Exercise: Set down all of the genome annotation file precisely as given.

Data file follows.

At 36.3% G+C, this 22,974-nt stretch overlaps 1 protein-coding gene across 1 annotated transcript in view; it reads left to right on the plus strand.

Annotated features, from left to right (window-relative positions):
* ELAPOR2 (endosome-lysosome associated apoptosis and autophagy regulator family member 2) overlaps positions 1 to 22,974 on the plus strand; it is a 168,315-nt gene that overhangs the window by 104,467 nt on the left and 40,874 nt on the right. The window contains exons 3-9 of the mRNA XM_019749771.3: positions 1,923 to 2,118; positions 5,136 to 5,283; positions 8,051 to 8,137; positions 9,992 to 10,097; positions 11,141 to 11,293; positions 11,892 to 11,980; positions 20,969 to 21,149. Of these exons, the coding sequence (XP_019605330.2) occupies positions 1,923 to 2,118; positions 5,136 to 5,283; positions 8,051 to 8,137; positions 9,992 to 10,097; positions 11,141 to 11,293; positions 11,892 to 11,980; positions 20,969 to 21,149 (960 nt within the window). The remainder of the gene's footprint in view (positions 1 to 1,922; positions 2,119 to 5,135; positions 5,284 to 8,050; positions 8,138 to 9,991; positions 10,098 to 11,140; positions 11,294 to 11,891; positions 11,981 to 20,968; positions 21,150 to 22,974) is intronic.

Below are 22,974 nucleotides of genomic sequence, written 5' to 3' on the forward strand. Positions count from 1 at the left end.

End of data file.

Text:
At 36.3% G+C, this 22,974-nt stretch overlaps 1 protein-coding gene across 1 annotated transcript in view; it reads left to right on the plus strand.

Annotated features, from left to right (window-relative positions):
* ELAPOR2 (endosome-lysosome associated apoptosis and autophagy regulator family member 2) overlaps positions 1 to 22,974 on the plus strand; it is a 168,315-nt gene that overhangs the window by 104,467 nt on the left and 40,874 nt on the right. The window contains exons 3-9 of the mRNA XM_019749771.3: positions 1,923 to 2,118; positions 5,136 to 5,283; positions 8,051 to 8,137; positions 9,992 to 10,097; positions 11,141 to 11,293; positions 11,892 to 11,980; positions 20,969 to 21,149. Of these exons, the coding sequence (XP_019605330.2) occupies positions 1,923 to 2,118; positions 5,136 to 5,283; positions 8,051 to 8,137; positions 9,992 to 10,097; positions 11,141 to 11,293; positions 11,892 to 11,980; positions 20,969 to 21,149 (960 nt within the window). The remainder of the gene's footprint in view (positions 1 to 1,922; positions 2,119 to 5,135; positions 5,284 to 8,050; positions 8,138 to 9,991; positions 10,098 to 11,140; positions 11,294 to 11,891; positions 11,981 to 20,968; positions 21,150 to 22,974) is intronic.

Below are 22,974 nucleotides of genomic sequence, written 5' to 3' on the forward strand. Positions count from 1 at the left end.